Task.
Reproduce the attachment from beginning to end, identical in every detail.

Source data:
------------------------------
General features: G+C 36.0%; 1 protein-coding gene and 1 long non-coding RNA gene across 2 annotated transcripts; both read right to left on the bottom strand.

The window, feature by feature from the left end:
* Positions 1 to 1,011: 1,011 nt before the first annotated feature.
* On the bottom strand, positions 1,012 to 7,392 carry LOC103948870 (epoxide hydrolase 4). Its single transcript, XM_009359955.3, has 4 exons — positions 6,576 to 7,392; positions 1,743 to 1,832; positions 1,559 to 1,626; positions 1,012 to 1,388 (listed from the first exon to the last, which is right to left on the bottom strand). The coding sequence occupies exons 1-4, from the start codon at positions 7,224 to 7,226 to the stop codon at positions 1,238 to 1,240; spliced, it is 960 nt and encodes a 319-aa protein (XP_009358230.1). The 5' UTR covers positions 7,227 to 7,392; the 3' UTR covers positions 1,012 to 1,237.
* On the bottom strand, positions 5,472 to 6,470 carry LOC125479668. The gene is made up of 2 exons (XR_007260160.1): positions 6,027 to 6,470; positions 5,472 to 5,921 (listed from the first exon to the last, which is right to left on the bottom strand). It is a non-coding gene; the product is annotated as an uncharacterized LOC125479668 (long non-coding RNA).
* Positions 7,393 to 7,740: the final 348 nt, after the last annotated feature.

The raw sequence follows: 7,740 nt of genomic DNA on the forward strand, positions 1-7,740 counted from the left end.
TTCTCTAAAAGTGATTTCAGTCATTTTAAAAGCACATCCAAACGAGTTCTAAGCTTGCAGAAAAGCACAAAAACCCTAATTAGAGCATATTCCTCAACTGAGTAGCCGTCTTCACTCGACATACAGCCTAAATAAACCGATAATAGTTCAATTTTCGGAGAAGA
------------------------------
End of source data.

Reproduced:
General features: G+C 36.0%; 1 protein-coding gene and 1 long non-coding RNA gene across 2 annotated transcripts; both read right to left on the bottom strand.

The window, feature by feature from the left end:
* Positions 1 to 1,011: 1,011 nt before the first annotated feature.
* On the bottom strand, positions 1,012 to 7,392 carry LOC103948870 (epoxide hydrolase 4). Its single transcript, XM_009359955.3, has 4 exons — positions 6,576 to 7,392; positions 1,743 to 1,832; positions 1,559 to 1,626; positions 1,012 to 1,388 (listed from the first exon to the last, which is right to left on the bottom strand). The coding sequence occupies exons 1-4, from the start codon at positions 7,224 to 7,226 to the stop codon at positions 1,238 to 1,240; spliced, it is 960 nt and encodes a 319-aa protein (XP_009358230.1). The 5' UTR covers positions 7,227 to 7,392; the 3' UTR covers positions 1,012 to 1,237.
* On the bottom strand, positions 5,472 to 6,470 carry LOC125479668. The gene is made up of 2 exons (XR_007260160.1): positions 6,027 to 6,470; positions 5,472 to 5,921 (listed from the first exon to the last, which is right to left on the bottom strand). It is a non-coding gene; the product is annotated as an uncharacterized LOC125479668 (long non-coding RNA).
* Positions 7,393 to 7,740: the final 348 nt, after the last annotated feature.

The raw sequence follows: 7,740 nt of genomic DNA on the forward strand, positions 1-7,740 counted from the left end.
TTCTCTAAAAGTGATTTCAGTCATTTTAAAAGCACATCCAAACGAGTTCTAAGCTTGCAGAAAAGCACAAAAACCCTAATTAGAGCATATTCCTCAACTGAGTAGCCGTCTTCACTCGACATACAGCCTAAATAAACCGATAATAGTTCAATTTTCGGAGAAGA